Video

Video Gay Evangelicals Argue That Bible Does Not Condemn Homosexuality

More than 30 U.S. states now recognize same-sex marriages, and an increasing number of mainline American churches are blessing them. But evangelical church members- which account for around 30 percent of the U.S. adult population - believe the Bible unequivocally condemns homosexuality. VOA's Jerome Socolovsky reports that gay, lesbian, bisexual and transgender evangelicals are coming out. Backed by a prominent evangelical scholar, they argue that the traditional reading of the bible is wrong.
Video

Video Ebola Economic Toll Stirs W. Africa Food Security Concerns

The World Bank said Wednesday that it expects the economic impact of the Ebola outbreak on the sub-Saharan economy to cost somewhere betweenf $3 billion to $4 billion - well below a previously-outlined worst-case scenario of $32 billion. Some economists, however, paint a gloomier picture - warning that the disruption to regional markets and trading is considerable. Henry Ridgwell reports from London.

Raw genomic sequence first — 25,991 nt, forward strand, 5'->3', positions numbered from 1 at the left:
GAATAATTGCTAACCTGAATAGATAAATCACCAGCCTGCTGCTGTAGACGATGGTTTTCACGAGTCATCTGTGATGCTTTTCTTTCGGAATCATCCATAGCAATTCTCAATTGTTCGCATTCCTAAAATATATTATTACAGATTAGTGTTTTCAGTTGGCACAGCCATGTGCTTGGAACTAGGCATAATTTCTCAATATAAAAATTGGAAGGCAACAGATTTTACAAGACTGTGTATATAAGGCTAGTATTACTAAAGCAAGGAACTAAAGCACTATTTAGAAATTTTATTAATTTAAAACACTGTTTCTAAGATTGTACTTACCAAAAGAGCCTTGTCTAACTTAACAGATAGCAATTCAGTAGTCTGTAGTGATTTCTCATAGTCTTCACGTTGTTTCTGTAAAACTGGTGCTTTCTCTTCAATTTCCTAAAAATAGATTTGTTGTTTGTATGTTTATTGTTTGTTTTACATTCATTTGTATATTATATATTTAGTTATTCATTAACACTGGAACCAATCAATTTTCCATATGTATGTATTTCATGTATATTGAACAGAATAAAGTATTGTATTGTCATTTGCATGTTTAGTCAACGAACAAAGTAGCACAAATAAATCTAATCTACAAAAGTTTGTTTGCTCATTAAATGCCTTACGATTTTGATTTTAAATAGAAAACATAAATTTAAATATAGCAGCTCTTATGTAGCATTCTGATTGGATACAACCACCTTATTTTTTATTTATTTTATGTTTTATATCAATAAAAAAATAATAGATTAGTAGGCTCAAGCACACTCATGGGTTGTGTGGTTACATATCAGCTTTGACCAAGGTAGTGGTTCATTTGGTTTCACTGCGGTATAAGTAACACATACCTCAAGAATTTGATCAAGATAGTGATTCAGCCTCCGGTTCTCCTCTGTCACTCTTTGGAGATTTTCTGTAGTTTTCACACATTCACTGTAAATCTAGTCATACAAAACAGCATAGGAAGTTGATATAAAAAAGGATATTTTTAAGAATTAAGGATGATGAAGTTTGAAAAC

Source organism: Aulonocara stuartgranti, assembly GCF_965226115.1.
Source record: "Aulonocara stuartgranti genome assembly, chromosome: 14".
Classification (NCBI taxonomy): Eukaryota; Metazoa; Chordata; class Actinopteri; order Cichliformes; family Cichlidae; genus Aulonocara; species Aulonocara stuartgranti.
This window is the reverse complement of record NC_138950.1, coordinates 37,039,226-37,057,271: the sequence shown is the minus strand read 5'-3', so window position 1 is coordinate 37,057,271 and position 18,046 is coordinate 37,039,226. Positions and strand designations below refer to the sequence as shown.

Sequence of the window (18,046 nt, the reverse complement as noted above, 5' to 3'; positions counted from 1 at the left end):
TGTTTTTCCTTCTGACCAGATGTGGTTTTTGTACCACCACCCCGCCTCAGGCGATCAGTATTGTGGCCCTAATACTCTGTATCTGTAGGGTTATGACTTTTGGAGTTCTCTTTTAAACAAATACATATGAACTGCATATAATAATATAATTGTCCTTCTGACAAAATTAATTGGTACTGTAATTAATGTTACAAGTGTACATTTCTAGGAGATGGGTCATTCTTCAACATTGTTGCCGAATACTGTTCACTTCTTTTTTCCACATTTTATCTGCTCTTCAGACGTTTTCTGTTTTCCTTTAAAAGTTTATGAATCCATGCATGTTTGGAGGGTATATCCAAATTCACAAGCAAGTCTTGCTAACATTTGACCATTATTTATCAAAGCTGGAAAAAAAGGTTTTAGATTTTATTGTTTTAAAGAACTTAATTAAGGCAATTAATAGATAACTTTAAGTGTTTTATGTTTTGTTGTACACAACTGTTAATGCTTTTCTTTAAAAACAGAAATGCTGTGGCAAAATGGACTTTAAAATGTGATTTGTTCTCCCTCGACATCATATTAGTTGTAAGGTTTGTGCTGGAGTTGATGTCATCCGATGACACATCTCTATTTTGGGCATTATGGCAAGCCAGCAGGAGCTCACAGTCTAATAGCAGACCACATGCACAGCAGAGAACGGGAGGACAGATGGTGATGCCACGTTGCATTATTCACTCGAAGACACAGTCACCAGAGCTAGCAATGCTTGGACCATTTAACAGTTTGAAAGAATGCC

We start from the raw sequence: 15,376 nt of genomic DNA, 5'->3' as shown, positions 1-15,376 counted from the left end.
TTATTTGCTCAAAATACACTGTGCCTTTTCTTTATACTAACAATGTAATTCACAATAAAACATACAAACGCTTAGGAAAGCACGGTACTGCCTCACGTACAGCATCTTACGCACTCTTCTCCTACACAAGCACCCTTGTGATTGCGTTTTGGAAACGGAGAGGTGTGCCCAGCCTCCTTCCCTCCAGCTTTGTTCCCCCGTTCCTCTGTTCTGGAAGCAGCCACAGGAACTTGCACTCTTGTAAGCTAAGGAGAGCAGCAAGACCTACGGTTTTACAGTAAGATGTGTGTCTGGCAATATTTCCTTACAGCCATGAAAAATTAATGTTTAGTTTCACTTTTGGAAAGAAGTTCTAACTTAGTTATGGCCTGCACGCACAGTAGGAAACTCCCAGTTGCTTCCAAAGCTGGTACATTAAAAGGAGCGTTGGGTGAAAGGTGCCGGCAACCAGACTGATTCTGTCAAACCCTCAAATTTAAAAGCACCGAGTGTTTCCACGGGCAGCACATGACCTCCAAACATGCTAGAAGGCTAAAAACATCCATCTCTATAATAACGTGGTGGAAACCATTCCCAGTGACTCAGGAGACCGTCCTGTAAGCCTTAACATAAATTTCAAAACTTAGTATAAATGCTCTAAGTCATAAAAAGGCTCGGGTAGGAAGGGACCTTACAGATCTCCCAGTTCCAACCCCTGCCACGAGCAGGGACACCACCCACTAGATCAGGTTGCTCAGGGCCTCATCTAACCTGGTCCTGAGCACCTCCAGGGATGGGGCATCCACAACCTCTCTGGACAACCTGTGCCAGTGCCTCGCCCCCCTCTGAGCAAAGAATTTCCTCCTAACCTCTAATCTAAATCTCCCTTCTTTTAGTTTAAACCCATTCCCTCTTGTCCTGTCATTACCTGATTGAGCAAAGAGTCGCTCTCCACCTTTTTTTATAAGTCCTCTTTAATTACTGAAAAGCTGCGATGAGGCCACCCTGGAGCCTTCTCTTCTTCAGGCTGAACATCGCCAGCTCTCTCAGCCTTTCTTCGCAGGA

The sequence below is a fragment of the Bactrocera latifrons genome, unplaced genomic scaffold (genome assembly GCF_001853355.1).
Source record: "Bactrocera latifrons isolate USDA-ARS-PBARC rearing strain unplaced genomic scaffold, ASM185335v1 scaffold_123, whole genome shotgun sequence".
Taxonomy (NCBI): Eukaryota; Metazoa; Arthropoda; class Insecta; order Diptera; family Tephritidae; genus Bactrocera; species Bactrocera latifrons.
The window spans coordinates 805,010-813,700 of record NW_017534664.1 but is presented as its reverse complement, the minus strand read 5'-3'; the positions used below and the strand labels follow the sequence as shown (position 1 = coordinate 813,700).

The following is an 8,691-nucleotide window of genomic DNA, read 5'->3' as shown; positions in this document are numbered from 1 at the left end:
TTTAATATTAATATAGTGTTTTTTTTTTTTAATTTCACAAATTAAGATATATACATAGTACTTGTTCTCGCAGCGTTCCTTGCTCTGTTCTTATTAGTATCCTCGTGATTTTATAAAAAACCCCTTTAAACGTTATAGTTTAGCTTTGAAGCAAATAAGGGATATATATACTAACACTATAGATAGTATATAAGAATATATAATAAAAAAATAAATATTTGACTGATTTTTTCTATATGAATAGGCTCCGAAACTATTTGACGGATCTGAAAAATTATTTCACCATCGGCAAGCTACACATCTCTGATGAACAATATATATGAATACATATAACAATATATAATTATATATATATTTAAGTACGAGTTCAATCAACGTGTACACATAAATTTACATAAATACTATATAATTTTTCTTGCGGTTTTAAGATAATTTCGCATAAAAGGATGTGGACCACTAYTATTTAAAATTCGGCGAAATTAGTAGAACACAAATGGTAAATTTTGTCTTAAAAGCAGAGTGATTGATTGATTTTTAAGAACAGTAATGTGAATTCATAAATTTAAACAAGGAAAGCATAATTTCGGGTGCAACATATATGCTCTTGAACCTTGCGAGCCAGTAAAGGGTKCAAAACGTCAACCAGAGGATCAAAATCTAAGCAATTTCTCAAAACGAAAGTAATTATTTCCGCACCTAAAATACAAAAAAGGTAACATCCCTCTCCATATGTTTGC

Video

Video Chaos, Abuse Defy Solution in Libya

The political and security crisis in Libya is deepening, with competing governments and, according to Amnesty International, widespread human rights violations committed with impunity. VOA’s Al Pessin reports from London.
Video

Video US Hosts Record 866,000 Foreign Students

Close to 900,000 international students are studying at American universities and colleges, more than ever before. About half of them come from Asia, mostly China. The United States hosts more foreign students than any other country in the world, and its foreign student population is steadily growing. Zlatica Hoke reports.

All About America

AppleAndroid